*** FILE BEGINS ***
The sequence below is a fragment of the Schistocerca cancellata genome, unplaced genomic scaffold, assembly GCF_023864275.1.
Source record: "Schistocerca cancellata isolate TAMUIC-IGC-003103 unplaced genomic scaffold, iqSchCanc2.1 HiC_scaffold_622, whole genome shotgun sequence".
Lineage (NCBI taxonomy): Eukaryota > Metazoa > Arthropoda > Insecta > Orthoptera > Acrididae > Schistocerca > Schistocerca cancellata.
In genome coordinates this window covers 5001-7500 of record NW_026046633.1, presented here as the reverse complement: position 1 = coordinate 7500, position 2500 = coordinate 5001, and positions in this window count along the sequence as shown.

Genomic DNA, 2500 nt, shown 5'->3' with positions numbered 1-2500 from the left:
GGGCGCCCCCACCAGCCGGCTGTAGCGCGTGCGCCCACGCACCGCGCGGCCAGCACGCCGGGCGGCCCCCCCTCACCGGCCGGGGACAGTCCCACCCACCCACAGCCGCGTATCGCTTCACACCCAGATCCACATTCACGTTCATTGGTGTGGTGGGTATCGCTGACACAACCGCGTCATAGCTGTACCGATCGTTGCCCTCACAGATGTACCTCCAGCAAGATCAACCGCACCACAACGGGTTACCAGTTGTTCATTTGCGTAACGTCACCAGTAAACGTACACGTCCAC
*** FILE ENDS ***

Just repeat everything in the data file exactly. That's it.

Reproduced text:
The sequence below is a fragment of the Schistocerca cancellata genome, unplaced genomic scaffold, assembly GCF_023864275.1.
Source record: "Schistocerca cancellata isolate TAMUIC-IGC-003103 unplaced genomic scaffold, iqSchCanc2.1 HiC_scaffold_622, whole genome shotgun sequence".
Lineage (NCBI taxonomy): Eukaryota > Metazoa > Arthropoda > Insecta > Orthoptera > Acrididae > Schistocerca > Schistocerca cancellata.
In genome coordinates this window covers 5001-7500 of record NW_026046633.1, presented here as the reverse complement: position 1 = coordinate 7500, position 2500 = coordinate 5001, and positions in this window count along the sequence as shown.

Genomic DNA, 2500 nt, shown 5'->3' with positions numbered 1-2500 from the left:
GGGCGCCCCCACCAGCCGGCTGTAGCGCGTGCGCCCACGCACCGCGCGGCCAGCACGCCGGGCGGCCCCCCCTCACCGGCCGGGGACAGTCCCACCCACCCACAGCCGCGTATCGCTTCACACCCAGATCCACATTCACGTTCATTGGTGTGGTGGGTATCGCTGACACAACCGCGTCATAGCTGTACCGATCGTTGCCCTCACAGATGTACCTCCAGCAAGATCAACCGCACCACAACGGGTTACCAGTTGTTCATTTGCGTAACGTCACCAGTAAACGTACACGTCCAC